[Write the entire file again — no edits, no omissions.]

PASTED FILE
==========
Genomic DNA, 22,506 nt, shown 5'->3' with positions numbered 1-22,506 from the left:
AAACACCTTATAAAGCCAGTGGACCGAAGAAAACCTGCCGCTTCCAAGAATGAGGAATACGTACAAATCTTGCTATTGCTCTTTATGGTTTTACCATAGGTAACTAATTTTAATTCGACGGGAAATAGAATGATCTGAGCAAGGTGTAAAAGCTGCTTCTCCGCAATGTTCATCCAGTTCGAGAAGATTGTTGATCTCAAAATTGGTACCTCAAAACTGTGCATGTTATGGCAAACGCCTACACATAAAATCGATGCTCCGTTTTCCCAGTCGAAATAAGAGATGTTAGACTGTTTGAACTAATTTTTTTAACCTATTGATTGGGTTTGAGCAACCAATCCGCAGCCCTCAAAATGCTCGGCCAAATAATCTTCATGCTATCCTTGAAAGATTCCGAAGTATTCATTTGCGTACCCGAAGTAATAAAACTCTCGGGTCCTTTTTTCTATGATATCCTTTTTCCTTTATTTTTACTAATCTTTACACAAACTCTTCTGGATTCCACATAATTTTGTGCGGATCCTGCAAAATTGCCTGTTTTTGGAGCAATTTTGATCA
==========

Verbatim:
Genomic DNA, 22,506 nt, shown 5'->3' with positions numbered 1-22,506 from the left:
AAACACCTTATAAAGCCAGTGGACCGAAGAAAACCTGCCGCTTCCAAGAATGAGGAATACGTACAAATCTTGCTATTGCTCTTTATGGTTTTACCATAGGTAACTAATTTTAATTCGACGGGAAATAGAATGATCTGAGCAAGGTGTAAAAGCTGCTTCTCCGCAATGTTCATCCAGTTCGAGAAGATTGTTGATCTCAAAATTGGTACCTCAAAACTGTGCATGTTATGGCAAACGCCTACACATAAAATCGATGCTCCGTTTTCCCAGTCGAAATAAGAGATGTTAGACTGTTTGAACTAATTTTTTTAACCTATTGATTGGGTTTGAGCAACCAATCCGCAGCCCTCAAAATGCTCGGCCAAATAATCTTCATGCTATCCTTGAAAGATTCCGAAGTATTCATTTGCGTACCCGAAGTAATAAAACTCTCGGGTCCTTTTTTCTATGATATCCTTTTTCCTTTATTTTTACTAATCTTTACACAAACTCTTCTGGATTCCACATAATTTTGTGCGGATCCTGCAAAATTGCCTGTTTTTGGAGCAATTTTGATCA